What character archetypes do we find in the play Closer? What archetype does Anna represent?

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jennylane eNotes educator| Certified Educator

What is an archetype? An archetype is the quintessential version of a certain person or thing, meaning that it can be described as a typical example.

In Closer, each character behaves like a different archetype despite what they all seem to have in common: an obsession with love. Alice behaves much like a classic damsel in distress on the surface, but in reality she is much more than that. Dan is a classic tragic hero, who allows his selfishness and hubris to define his actions. Larry is the antagonist, or villain, depending on how you interpret his actions, but villain and antagonist are not the same thing. A villain is someone who purposefully obstructs the protagonist's journey, and an antagonist stands in the way, but is perhaps well-intentioned or unwitting. Finally, Anna behaves much like the Madonna archetype, the perfect woman that is placed on a pedestal for all to admire. She stands strong underneath the male gaze, though her motivations can bewilder her male counterparts.

A word of caution: Do not confuse the movie starring Julia Roberts and Natalie Portman with the play as the two are actually somewhat different. For example, there is a scene between Anna and Alice wherein Alice asks for her photo negatives from Anna that was omitted from the film. Furthermore, the Anna character in the play is not American.

terovolas | Student

There are many compelling character archetypes in Closer, and Anna, while seemingly a weak, villainous woman who engages in an adulterous relationship with Dan, is actually quite complex and sympathetic. On the surface, she's a career focused woman with a somewhat melancholy air to her personality, and a obvious love of the more creative side of life given her job as a photographer. She is able to find the beauty and artistic side of life, while actually remaining on the outside of it (i.e., as a photographer). She is a voyeur, literally a watcher of people, and is able to read the nuances and subtleties of her subjects, capturing moments when they are at their most vulnerable, whether it is in loss, joy, love, etc.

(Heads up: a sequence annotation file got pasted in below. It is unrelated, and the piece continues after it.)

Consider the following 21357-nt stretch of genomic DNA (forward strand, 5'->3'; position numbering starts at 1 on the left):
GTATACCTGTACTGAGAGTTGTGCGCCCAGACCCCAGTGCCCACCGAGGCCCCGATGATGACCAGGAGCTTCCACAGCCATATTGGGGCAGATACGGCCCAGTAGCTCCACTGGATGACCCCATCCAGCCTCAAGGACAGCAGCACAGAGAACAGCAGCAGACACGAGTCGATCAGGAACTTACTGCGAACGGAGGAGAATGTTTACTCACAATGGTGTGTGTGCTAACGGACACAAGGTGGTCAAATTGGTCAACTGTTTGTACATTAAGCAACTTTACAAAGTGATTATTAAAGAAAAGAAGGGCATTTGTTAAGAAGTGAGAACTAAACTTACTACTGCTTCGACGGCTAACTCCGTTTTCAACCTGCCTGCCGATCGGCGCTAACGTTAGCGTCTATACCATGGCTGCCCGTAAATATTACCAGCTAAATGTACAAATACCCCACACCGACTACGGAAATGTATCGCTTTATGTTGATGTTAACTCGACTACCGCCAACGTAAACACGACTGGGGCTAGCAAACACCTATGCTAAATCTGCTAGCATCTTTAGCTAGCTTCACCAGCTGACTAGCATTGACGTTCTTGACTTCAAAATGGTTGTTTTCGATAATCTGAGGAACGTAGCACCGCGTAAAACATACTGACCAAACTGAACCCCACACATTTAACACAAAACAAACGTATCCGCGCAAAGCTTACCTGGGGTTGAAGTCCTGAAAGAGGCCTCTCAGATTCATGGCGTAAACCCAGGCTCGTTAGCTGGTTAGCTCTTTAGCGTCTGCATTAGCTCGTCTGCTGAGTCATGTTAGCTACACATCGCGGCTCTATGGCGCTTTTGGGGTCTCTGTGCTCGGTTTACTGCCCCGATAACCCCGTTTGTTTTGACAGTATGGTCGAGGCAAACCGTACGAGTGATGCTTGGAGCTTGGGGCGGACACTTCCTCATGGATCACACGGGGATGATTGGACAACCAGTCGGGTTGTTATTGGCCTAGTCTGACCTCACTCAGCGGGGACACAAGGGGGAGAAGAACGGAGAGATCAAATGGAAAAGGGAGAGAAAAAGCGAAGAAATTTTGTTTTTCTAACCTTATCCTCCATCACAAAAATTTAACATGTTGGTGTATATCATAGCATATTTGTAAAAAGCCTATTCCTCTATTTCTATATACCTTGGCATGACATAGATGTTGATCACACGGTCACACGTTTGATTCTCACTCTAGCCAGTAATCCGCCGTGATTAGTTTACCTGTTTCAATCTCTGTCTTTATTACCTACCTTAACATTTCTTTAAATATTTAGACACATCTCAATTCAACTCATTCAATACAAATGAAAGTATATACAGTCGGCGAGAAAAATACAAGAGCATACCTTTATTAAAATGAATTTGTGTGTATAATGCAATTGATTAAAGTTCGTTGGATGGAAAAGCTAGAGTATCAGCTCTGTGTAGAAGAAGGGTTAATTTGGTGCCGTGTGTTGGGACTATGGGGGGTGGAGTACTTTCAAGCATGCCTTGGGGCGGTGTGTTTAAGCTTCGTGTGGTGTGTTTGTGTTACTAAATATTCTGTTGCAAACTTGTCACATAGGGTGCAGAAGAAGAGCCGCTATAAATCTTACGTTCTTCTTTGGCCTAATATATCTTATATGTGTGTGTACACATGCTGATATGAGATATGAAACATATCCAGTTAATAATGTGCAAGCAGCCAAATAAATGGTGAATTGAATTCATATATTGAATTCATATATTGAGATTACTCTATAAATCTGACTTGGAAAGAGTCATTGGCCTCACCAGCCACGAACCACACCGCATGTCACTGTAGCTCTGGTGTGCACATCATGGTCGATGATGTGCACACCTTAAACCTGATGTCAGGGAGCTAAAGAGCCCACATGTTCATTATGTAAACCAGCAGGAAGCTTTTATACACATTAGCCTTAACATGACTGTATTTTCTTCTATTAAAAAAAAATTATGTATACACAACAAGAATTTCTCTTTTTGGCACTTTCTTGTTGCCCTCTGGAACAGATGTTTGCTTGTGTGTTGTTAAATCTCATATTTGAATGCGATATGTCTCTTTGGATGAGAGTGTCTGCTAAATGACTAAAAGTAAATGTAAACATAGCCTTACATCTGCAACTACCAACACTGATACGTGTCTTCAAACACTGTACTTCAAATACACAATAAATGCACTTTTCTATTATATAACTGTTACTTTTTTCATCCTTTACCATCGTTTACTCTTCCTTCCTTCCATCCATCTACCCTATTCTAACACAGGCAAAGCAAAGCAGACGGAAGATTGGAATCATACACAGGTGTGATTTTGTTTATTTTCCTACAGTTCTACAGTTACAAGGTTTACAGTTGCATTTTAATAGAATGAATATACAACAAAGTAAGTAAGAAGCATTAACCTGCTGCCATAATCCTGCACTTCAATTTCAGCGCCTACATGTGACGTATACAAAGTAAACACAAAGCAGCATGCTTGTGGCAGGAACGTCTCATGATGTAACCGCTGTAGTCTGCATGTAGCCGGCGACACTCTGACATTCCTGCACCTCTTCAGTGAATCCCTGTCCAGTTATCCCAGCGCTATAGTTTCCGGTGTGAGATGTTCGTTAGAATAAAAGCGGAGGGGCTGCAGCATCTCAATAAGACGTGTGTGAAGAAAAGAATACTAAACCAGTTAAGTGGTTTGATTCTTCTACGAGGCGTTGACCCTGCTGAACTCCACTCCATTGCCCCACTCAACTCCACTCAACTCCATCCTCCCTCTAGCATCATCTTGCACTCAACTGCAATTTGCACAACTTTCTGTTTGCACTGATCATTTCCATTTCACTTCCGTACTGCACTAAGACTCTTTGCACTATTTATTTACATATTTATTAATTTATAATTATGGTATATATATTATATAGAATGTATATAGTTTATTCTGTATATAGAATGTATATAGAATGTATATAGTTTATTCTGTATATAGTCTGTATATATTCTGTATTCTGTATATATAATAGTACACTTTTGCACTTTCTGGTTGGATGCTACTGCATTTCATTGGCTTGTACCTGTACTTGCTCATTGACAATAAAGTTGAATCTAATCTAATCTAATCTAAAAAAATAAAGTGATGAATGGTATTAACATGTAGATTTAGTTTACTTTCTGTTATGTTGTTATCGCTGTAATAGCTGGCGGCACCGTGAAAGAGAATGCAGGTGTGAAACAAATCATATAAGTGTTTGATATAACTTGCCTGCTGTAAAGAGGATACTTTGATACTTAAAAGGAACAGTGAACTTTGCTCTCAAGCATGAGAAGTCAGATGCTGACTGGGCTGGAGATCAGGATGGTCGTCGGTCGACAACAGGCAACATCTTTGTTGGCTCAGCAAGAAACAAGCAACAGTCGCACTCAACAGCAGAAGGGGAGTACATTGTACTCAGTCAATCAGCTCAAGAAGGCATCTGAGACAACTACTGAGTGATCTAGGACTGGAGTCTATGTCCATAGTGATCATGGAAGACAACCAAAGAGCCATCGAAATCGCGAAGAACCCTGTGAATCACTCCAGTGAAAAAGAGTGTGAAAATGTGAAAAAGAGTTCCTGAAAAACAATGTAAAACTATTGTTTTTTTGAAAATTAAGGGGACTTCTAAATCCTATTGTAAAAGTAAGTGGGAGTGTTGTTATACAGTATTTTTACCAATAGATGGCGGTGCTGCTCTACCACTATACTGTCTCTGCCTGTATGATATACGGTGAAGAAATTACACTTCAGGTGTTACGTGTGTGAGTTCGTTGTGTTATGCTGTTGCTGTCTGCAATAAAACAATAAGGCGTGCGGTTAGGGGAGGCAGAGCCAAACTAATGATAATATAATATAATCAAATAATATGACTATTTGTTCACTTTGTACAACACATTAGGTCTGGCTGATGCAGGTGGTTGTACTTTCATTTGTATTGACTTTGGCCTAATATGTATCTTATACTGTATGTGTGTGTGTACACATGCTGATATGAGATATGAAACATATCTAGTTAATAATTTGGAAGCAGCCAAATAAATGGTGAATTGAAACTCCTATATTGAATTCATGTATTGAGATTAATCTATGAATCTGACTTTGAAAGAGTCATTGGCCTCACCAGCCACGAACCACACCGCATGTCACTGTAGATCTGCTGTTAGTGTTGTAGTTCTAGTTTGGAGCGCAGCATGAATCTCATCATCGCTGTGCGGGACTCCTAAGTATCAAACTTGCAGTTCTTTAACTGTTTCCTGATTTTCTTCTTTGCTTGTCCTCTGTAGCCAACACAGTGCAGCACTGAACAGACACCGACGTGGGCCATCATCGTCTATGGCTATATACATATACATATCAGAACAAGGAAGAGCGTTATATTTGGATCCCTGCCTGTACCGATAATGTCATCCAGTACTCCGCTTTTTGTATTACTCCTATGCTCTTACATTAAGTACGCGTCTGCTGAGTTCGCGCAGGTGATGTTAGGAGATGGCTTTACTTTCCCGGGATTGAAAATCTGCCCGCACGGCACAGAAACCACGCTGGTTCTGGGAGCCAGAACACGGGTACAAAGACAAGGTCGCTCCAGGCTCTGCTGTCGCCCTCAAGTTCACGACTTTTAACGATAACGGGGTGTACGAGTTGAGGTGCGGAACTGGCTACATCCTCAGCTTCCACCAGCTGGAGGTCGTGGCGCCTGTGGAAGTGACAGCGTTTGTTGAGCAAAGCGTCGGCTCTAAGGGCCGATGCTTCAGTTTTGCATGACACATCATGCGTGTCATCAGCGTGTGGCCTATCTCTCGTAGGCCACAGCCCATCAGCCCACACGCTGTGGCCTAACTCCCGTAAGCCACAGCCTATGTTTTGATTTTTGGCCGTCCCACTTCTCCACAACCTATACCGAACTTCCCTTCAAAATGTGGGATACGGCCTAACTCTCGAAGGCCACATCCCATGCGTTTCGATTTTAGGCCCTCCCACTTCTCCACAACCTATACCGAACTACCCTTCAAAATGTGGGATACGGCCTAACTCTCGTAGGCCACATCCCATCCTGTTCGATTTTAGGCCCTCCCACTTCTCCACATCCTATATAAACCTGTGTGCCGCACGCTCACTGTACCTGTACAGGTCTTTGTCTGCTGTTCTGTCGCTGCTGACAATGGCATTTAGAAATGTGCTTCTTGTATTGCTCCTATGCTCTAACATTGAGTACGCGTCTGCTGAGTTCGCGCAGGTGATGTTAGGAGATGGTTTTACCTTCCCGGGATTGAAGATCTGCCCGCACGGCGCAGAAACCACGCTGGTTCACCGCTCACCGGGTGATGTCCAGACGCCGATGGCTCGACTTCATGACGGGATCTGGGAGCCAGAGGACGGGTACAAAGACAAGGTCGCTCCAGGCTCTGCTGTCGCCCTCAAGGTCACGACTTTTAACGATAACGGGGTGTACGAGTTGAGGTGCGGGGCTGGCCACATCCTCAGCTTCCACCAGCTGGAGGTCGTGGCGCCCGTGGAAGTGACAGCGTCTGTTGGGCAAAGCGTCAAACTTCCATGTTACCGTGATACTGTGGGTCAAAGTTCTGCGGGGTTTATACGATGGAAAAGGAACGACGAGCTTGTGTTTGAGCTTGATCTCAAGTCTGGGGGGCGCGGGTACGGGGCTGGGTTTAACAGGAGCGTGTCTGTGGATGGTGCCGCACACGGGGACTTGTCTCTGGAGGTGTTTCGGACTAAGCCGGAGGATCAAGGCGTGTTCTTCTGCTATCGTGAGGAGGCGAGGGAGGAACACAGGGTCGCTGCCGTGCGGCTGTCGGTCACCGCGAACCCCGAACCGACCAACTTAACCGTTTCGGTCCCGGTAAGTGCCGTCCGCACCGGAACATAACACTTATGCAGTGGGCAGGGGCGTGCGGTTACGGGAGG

When she first begins her affair with Dan, she becomes attracted to his story, the rags to riches manner in which he portrays himself to her. When they are introduced, she photographs him and is compelled by the reluctant, self-effacing way in which he accepts his book's success, and the charm he wears so easily. As Anna is basically a beautiful trophy wife to her husband Larry, who is a brutish, possessive doctor, the opposite of his wife in so many ways, it is no surprise that the creative Dan is appealing to Anna. The embark on an affair that results in Anna eventually returning to her husband and a life of unhappiness and dissatisfaction.

Anna is indeed a false hero, yet she also embodies the role of Shapeshifter, as the audience believes her to be a strong, career woman, beautiful and sure of herself, but who is unloved and unappreciated by her husband, and helplessly succumbs to the love of a more sensitive partner (Dan). Yet she turns out to be a woman who cannot escape the cycle of unhappiness and lack of self-esteem, thus returning to a life as a sad, unloved, "kept" wife. We are left knowing that she will go on as an emotionally neglected, abused, and discarded woman while she remains with her husband, unwilling to become the woman we initially believed her to be, or the one she portrayed herself as when she first meets Dan. Anna, as the Shapeshifter, effectively implies and encompasses Doubt. Doubt that what we, the audience, is seeing a character as she is actually is, doubt that marriage can promise love and joy, doubt that extramarital affairs can provide relief or happiness, and doubt that a career offers freedom and support. 

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